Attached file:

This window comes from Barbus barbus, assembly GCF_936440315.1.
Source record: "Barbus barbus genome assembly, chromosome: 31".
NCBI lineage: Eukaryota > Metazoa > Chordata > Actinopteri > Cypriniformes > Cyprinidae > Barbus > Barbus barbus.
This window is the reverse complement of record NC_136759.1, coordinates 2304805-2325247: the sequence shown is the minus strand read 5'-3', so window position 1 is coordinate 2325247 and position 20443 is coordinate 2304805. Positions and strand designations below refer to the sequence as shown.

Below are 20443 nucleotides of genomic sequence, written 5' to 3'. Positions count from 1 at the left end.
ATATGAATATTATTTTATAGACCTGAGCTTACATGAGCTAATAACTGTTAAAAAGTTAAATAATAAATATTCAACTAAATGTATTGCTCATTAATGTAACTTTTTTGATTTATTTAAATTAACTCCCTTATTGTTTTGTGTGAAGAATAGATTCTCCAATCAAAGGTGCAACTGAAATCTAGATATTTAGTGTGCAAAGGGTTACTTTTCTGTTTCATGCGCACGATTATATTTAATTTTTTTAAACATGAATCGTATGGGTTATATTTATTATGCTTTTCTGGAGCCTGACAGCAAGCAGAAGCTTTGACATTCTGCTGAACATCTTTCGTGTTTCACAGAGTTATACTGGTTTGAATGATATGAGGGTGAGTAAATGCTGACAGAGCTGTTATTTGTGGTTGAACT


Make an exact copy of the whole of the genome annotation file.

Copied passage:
This window comes from Barbus barbus, assembly GCF_936440315.1.
Source record: "Barbus barbus genome assembly, chromosome: 31".
NCBI lineage: Eukaryota > Metazoa > Chordata > Actinopteri > Cypriniformes > Cyprinidae > Barbus > Barbus barbus.
This window is the reverse complement of record NC_136759.1, coordinates 2304805-2325247: the sequence shown is the minus strand read 5'-3', so window position 1 is coordinate 2325247 and position 20443 is coordinate 2304805. Positions and strand designations below refer to the sequence as shown.

Below are 20443 nucleotides of genomic sequence, written 5' to 3'. Positions count from 1 at the left end.
ATATGAATATTATTTTATAGACCTGAGCTTACATGAGCTAATAACTGTTAAAAAGTTAAATAATAAATATTCAACTAAATGTATTGCTCATTAATGTAACTTTTTTGATTTATTTAAATTAACTCCCTTATTGTTTTGTGTGAAGAATAGATTCTCCAATCAAAGGTGCAACTGAAATCTAGATATTTAGTGTGCAAAGGGTTACTTTTCTGTTTCATGCGCACGATTATATTTAATTTTTTTAAACATGAATCGTATGGGTTATATTTATTATGCTTTTCTGGAGCCTGACAGCAAGCAGAAGCTTTGACATTCTGCTGAACATCTTTCGTGTTTCACAGAGTTATACTGGTTTGAATGATATGAGGGTGAGTAAATGCTGACAGAGCTGTTATTTGTGGTTGAACT